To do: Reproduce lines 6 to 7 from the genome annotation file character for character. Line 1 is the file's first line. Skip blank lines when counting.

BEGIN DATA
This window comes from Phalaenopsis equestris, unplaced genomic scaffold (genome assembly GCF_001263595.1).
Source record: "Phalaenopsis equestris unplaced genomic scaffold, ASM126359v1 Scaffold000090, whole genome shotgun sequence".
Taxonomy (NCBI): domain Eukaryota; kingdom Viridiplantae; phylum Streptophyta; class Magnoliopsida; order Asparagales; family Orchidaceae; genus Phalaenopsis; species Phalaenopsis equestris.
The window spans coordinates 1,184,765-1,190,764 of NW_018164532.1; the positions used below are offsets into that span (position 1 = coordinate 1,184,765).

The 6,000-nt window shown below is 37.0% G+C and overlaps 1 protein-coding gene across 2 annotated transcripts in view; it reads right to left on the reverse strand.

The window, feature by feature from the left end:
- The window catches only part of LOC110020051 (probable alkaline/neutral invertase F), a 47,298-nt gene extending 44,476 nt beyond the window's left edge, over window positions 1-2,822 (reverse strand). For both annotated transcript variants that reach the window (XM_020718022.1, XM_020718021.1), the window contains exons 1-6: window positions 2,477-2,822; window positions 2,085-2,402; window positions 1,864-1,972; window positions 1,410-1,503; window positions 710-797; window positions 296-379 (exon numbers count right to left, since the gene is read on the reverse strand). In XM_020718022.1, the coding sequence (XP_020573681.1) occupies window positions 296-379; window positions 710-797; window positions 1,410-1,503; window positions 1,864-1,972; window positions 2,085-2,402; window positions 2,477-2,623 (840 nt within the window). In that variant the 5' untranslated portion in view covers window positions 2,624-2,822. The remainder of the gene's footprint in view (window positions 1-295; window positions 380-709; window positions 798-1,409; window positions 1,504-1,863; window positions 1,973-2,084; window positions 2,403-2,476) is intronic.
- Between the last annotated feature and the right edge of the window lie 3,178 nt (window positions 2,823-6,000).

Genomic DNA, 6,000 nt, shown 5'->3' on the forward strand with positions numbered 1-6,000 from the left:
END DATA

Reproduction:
The window, feature by feature from the left end:
- The window catches only part of LOC110020051 (probable alkaline/neutral invertase F), a 47,298-nt gene extending 44,476 nt beyond the window's left edge, over window positions 1-2,822 (reverse strand). For both annotated transcript variants that reach the window (XM_020718022.1, XM_020718021.1), the window contains exons 1-6: window positions 2,477-2,822; window positions 2,085-2,402; window positions 1,864-1,972; window positions 1,410-1,503; window positions 710-797; window positions 296-379 (exon numbers count right to left, since the gene is read on the reverse strand). In XM_020718022.1, the coding sequence (XP_020573681.1) occupies window positions 296-379; window positions 710-797; window positions 1,410-1,503; window positions 1,864-1,972; window positions 2,085-2,402; window positions 2,477-2,623 (840 nt within the window). In that variant the 5' untranslated portion in view covers window positions 2,624-2,822. The remainder of the gene's footprint in view (window positions 1-295; window positions 380-709; window positions 798-1,409; window positions 1,504-1,863; window positions 1,973-2,084; window positions 2,403-2,476) is intronic.